Council of Laodicea


Council of Laodicea

The Council of Laodicea was a regional synod of approximately thirty clerics from Asia Minor that assembled about 363–364 AD in Laodicea, Phrygia Pacatiana.

Contents

Historical context

The council took place soon after the conclusion of the war between the Roman Empire and the Persian Empire, waged by Emperor Julian. Julian, the last Constantinian emperor, attempted a revival of paganism and resumed discrimination against Christians. After his death in battle on June 26, 363, officers of the army elected the Christian Jovian as his successor, who in his precarious position far from supplies ended the war with Persia unfavorably for Rome. He was soon succeeded by Valentinian I, who named his brother Valens Emperor of the East.

Major concerns

The major concerns of the Council involved regulating the conduct of church members. The Council expressed its decrees in the form of written rules or canons. Among the sixty canons decreed, several aimed at:

  • Maintaining order among bishops, clerics and laypeople (canons 3–5, 11–13, 21–27, 40–44, 56–57)
  • Enforcing modest behaviour of clerics and laypeople (4, 27, 30, 36, 53–55)
  • Regulating approach to heretics (canons 6–10, 31–34, 37), Jews (canons 16, 37–38) and pagans (canon 39)
  • Outlawing the keeping of the Jewish sabbath (Saturday) and encouraging rest on the Lord's Day (Sunday) (canon 29)
  • Outlining liturgical practices (canons 14–20, 21–23, 25, 28, 58–59)
  • Restrictions during Lent (canons 45, 49–52)
  • Admission and instruction of catechumens and neophytes (canons 45–48)
  • Specifying a Biblical canon (canons 59–60)

Biblical Canon

The 59th canon restricted the readings in church to canonical books of the Old and New Testaments. The 60th canon listed these books, with the New Testament containing 26 books, omitting the Book of Revelation, and the Old Testament including the 22 books of the Hebrew Bible plus the Book of Baruch and the Epistle of Jeremy.[1]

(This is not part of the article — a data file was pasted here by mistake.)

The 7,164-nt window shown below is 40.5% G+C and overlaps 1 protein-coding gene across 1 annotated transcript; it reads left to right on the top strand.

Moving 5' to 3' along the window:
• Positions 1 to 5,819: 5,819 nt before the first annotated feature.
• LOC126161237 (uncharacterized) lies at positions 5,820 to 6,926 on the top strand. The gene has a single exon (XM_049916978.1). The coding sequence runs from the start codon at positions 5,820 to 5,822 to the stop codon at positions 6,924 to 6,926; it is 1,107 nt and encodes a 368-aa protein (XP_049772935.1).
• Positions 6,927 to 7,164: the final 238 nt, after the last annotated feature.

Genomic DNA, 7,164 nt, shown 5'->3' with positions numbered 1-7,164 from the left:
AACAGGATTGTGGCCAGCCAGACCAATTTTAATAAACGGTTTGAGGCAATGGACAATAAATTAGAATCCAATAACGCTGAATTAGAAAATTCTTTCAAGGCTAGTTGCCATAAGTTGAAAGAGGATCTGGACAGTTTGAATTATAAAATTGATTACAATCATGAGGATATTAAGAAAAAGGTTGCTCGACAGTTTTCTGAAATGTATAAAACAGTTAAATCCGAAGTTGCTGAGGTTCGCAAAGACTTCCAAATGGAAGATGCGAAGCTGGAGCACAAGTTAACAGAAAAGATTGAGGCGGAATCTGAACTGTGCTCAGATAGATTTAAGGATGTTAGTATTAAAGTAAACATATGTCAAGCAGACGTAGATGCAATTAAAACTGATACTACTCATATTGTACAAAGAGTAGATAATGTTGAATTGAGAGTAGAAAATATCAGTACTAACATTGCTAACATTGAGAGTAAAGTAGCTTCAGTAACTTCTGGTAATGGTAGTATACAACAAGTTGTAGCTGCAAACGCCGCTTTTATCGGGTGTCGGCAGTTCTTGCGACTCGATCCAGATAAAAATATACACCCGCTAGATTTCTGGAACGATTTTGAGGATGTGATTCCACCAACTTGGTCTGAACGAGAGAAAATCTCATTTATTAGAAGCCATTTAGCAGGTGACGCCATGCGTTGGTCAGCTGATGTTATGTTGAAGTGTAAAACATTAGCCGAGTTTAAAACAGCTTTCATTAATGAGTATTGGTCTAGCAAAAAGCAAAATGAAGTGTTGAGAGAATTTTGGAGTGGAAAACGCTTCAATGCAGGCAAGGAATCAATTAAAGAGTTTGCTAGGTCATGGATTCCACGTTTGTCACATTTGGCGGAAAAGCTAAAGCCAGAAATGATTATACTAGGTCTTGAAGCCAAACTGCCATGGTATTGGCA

The authenticity of the 60th canon is doubtful[2] as it is missing from various manuscripts and may have been added later[1] to specify the extent of the preceding 59th canon. Around 350 AD, Cyril of Jerusalem produced a list matching that from the Council of Laodicea.[3]

References

  1. ^ a b Council of Laodicea at bible-researcher.com. Retrieved 2011-10-05.
  2. ^ "Synod of Laodicea" Nicene and Post-Nicene Fathers, Second Series, Vol. 14. Philip Schaff and Henry Wace (eds). Buffalo, NY: Christian Literature Publishing Co., (1900). "[N. B.— This Canon is of most questionable genuineness.]" Retrieved 2011-10-06.
  3. ^ Cyril of Jerusalem on the Canon at bible-researcher.com. Retrieved 2011-10-05.

External links

  • "Synod of Laodicea (4th Century)", The Canons with annotations, from Schaff
  • Philip Schaff (ed.), The Seven Ecumenical Councils (A Select Library of the Nicene and Post-Nicene Fathers of the Christian Church, vol. XIV), "The Canons of the Councils of Ancyra, Gangra, Neocæsarea, Antioch and Laodicea, which Canons were Accepted and Received by the Ecumenical Synods". Synod of Laodicea.

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